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Army of firefighters takes on still-growing California fire

Los Angeles Fire Department Fire Arson Counter-Terrorism investigators check a burned out homeless camp after a brush fire erupted in the hills in Elysian Park in Los Angeles Thursday, Dec. 14, 2017. The National Weather Service said extreme fire danger conditions could last through the weekend due to lack of moisture along with a likely increase in wind speeds. (AP Photo/Damian Dovarganes)

SANTA BARBARA, Calif. (AP) — The fourth-largest wildfire in California history continues to grow and threaten thousands of homes despite armies of fire crews and fleets of bulldozers and aircraft.

Although Santa Ana winds eased on Friday amid the blaze northwest of Los Angeles, they are expected to return with a vengeance over the weekend. And the fire is so large that winds on one end may be gustier than those on the other side.

The 11-day-old Thomas fire surging through Ventura and Santa Barbara counties had devoured some 400 square miles (1,000 square kilometers) of brush and timber and burned more than 1,000 buildings, including well over 750 homes.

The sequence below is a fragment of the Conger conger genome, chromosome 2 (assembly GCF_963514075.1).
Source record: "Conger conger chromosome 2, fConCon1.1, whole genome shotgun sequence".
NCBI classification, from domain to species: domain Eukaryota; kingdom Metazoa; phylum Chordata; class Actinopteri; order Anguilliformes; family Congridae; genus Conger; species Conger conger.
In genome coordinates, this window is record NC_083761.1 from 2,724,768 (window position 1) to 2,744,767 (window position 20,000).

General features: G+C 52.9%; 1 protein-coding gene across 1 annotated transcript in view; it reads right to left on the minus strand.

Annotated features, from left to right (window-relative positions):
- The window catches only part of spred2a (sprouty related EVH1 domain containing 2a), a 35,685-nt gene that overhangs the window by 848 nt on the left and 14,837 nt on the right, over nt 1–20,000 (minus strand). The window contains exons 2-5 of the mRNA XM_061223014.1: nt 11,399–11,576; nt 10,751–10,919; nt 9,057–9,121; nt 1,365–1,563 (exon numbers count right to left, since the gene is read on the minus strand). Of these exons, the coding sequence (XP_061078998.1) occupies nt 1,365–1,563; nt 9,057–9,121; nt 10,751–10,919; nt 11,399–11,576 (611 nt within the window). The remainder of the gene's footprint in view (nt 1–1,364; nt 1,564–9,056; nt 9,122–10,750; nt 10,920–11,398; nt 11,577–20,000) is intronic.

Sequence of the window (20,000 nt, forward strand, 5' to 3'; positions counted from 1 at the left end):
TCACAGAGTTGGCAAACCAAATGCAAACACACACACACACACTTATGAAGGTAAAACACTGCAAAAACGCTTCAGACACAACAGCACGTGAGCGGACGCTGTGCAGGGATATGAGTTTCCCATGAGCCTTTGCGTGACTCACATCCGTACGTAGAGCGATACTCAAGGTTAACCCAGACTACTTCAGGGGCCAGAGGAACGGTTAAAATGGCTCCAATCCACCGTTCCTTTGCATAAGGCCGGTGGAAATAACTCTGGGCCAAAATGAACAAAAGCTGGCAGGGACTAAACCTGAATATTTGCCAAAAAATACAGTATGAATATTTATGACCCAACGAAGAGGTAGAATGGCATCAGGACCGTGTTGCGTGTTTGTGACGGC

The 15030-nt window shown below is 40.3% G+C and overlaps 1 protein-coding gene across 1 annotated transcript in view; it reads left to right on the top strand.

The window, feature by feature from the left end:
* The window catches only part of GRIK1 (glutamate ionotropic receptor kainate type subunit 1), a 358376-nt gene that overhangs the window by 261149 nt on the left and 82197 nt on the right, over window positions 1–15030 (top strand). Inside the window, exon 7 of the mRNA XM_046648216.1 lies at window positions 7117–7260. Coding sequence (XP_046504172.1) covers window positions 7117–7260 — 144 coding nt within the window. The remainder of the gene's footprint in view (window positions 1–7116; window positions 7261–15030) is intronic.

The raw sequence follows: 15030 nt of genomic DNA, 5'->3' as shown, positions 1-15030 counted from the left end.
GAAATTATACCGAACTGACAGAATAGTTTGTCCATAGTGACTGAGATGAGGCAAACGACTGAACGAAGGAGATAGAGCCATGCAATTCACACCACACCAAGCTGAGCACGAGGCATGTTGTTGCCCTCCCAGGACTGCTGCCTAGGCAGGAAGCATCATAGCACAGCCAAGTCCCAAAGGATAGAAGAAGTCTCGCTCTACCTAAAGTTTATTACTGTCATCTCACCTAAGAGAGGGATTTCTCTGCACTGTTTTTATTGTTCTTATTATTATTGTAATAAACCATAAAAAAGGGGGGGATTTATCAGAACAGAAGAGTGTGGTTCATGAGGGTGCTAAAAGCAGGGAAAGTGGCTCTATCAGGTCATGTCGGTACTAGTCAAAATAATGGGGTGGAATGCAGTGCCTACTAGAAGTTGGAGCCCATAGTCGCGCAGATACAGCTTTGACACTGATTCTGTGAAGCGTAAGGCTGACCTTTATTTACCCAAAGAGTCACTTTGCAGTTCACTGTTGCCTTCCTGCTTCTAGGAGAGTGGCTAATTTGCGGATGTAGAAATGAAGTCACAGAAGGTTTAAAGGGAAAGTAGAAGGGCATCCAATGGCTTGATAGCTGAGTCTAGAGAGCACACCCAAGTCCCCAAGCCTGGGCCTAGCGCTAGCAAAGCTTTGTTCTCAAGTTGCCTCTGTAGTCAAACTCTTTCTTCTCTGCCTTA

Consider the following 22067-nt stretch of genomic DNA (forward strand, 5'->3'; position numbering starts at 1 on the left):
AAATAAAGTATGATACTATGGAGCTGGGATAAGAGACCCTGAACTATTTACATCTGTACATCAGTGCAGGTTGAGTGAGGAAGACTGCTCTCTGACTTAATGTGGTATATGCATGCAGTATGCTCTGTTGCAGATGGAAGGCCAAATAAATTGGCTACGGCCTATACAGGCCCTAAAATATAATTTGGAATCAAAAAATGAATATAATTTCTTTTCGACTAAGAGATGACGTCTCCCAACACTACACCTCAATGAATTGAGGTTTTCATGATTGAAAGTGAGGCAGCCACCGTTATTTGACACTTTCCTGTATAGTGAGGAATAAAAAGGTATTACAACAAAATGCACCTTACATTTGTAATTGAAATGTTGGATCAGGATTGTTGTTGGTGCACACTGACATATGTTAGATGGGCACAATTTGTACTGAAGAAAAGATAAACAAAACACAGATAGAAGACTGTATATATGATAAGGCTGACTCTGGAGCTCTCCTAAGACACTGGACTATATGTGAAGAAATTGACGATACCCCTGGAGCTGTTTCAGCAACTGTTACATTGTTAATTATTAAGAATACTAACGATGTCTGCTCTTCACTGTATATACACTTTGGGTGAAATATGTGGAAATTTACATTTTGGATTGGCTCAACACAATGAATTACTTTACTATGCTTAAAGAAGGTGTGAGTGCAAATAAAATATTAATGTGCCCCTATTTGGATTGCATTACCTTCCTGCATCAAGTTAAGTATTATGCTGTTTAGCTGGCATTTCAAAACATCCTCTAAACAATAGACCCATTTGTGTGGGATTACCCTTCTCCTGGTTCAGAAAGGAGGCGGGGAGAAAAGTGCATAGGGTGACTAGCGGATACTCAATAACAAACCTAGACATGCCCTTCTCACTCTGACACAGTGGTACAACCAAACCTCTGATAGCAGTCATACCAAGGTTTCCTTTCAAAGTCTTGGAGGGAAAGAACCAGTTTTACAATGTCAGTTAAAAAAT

Another 18,000 buildings are still in jeopardy, including mansions in the wealthy enclave of Montecito.

The fire is only 35 percent surrounded despite efforts by some 8,000 firefighters, 32 helicopters and 78 bulldozers.

Santa Barbara has had only a tiny amount of rain since Oct. 1, the start of the new water year, and is more than 3 inches (7.6 centimeters) below normal to date.

The fire already has destroyed more than 1,000 buildings, including well over 700 homes, and threatens 18,000 more structures.

Another focus of firefighting was on the eastern flank in canyons where a state firefighter was killed Thursday near the agricultural town of Fillmore.


Officials have released no details on the death of 32-year-old Cory Iverson.

The National Weather Service forecast extreme fire danger or "red flag" conditions through at least Saturday evening, with winds gusting to 40 mph in the Santa Barbara County mountains where the fire is burning. Firefighters were facing first northerly "sundowner" winds through the night that could turn into northeasterly Santa Ana winds, driving the flames in another direction.

Everything about the fire was massive, from a footprint larger than that of many cities to the sheer scale of destruction that cremated entire neighborhoods or the legions attacking it: more than 8,000 firefighters from nearly a dozen states, aided by 32 helicopters and 78 bulldozers.

Firefighting costs were approaching $89 million.

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